The King Abdullah Mosque is probably the most impressive ones in Amman and one of the symbols of the city. Its huge blue dome decorated with magnificent mosaics will amaze you for a while.
It was built between 1982 and 1986 by order of King Hussein I and named after his grandfather Abd Allah ibn Husayn I, the first king of Jordan. The plans were designed by the Czech-German architect Jan Cejka.
It is located on Jebel al-Weibdeh Hill in the western part of the Jordanian capital and is famous for its spectacular architectural design. Its impressive turquoise-blue main dome contrasts with the sandy tone of the rest of the city, while two smaller domes and two futuristic-looking minarets stand next to it. It has become one of the symbols of Amman, ideal for photography or as a backdrop for selfies - you´ll probably get the best angles from its north side and from Al Mamoun Street.
The King Abdullah Mosque is the only mosque in Amman that is open to non-Muslims, so you can take pictures inside. Men should wear long trousers and women should cover their heads, arms and legs, and free robes with hoods are provided for them. Of course, shoes must also be removed before entering.
It can hold up to 7000 worshippers. The large men´s prayer hall is located under the dome with a diameter of 35 metres. It is not supported by columns, reminiscent of the Dome of the Rock in Jerusalem.
The interior of the mosque includes another prayer hall for women, the mihrab, decorated with beautiful inscriptions, and the pulpit.
The corridors, both sides of the minarets and the outer entrances are decorated with blue ceramic which have writings from the Koran. The ceilings are made of stucco in the traditional Arabic style. The furnishings include rugs, chandeliers and large traditional copper lamps. The mosque is air-conditioned to make worshippers feel comfortable during prayer.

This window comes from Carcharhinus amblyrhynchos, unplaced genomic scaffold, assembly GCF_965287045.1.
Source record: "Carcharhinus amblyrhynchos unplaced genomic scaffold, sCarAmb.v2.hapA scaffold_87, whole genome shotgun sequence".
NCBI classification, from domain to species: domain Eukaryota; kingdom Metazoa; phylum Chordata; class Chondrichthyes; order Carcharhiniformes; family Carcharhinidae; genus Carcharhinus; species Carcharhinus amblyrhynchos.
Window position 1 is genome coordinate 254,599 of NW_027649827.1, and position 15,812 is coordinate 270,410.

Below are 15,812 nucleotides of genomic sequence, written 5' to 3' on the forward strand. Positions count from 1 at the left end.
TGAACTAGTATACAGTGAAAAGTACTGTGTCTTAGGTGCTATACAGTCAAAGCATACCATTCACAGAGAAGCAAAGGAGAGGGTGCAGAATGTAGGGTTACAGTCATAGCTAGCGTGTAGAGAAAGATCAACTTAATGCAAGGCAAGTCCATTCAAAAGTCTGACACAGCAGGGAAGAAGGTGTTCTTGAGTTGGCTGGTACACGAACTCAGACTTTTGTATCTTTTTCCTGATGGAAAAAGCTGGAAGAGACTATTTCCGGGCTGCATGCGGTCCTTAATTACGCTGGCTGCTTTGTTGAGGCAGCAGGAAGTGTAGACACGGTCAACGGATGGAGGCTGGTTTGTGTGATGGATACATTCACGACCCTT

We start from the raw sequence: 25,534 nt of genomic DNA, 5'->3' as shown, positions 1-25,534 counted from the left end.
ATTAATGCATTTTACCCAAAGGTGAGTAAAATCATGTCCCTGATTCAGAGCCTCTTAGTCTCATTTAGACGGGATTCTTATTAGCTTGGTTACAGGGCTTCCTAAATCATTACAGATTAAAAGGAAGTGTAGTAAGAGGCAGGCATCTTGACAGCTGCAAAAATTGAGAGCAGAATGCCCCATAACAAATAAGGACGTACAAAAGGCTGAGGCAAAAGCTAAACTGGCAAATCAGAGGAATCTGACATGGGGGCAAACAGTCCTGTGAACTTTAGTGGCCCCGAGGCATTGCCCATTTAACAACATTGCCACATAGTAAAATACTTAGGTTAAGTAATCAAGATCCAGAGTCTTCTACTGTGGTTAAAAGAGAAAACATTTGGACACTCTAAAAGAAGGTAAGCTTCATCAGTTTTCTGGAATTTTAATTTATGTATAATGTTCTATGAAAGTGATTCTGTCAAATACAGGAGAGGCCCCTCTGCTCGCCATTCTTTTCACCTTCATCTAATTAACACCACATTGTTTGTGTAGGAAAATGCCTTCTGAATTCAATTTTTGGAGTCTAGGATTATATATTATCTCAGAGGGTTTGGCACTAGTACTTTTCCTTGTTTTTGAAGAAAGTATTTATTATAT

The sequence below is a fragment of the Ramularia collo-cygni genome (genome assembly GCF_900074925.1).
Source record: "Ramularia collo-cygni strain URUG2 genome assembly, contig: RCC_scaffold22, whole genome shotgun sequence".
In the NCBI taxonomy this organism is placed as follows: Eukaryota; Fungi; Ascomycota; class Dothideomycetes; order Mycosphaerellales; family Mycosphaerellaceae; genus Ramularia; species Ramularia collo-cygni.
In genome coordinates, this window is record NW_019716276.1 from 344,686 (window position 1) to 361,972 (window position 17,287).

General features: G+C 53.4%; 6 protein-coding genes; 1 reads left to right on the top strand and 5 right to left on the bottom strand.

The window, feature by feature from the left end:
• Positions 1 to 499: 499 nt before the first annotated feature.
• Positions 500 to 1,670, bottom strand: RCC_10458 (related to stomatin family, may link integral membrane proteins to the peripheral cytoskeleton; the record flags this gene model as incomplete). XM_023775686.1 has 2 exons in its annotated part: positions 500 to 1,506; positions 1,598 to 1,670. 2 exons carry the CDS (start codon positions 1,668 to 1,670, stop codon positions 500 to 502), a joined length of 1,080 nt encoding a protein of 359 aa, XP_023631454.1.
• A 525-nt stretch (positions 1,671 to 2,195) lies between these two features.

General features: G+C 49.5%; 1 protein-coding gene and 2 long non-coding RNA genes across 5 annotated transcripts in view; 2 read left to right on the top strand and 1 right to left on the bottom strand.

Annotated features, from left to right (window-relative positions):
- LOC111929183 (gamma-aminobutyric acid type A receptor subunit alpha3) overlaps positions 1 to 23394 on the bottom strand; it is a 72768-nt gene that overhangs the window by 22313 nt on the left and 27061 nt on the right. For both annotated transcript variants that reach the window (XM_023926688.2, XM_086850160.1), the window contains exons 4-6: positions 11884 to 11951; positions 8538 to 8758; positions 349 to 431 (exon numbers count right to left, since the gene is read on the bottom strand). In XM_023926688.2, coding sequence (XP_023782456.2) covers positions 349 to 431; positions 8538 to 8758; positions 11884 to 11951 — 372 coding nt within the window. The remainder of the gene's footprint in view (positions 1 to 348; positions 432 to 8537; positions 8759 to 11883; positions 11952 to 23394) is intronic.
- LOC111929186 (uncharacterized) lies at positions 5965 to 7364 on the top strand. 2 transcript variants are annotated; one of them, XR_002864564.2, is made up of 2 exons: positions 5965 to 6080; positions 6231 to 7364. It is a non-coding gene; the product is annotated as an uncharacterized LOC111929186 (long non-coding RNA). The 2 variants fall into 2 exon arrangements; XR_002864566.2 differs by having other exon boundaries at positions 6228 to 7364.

The complex includes a museum of Islamic history and religion with two wings, one dedicated to the legacy of King Abdullah I and the other with ancient Islamic artefacts, as well as photographs and models of Islamic archaeological sites. It also houses a Koran school, a library with over 20,000 books, lecture and exhibition halls, a charity market and an Islamic cultural centre for children including a sports club.
The mosque is definitely one of the most photogenic places in Amman, a wonderful mix of design and architecture; being one of Amman´s most beautiful attractions from the outside and a comprehensive Islamic cultural centre on the inside.
Address: Abd Allah ibn Husayn I Mosque
Jabal al Weibdeh
TH DIVAN OF THE HAPPY 20´S
The Duke´s Diwan is one of the oldest buildings in the heart of Amman. Located near the bustling zocos of the city centre, the “Diwan” welcomes the curious who are willing to climb the steep staircase leading to its historic rooms without requesting an entrance fee.
Built in 1924 to fit the prestigious social position of Abdul Rahman Madi, one of the notables of the time, this house at 12 King Faisal Street serves as one of the best reminders of the architectural heritage of old Amman.
The house entered Jordanian history when it came to the attention of the government of the Emirate of Transjordan, before the country became a kingdom, which leased it to be the first headquarters of the Central Post Office until the late 1940s. In 1948 it became a hotel known as the "Haifa Hotel" and remained so until 2001.
In 2001 it entered a new phase when the businessman Mamdouh Bisharat, appointed Duke by King Hussein for his agricultural and environmental activities, rented the house to the Madi family and turned it into a cultural and tourist centre in order to preserve its history and prevent the building from being demolished as it happened to other houses. Since then, the place has been called "The Duke´s Diwan", after his benefactor and in reference to the Arabic word Diwan used for a room in the house that is always open to guests.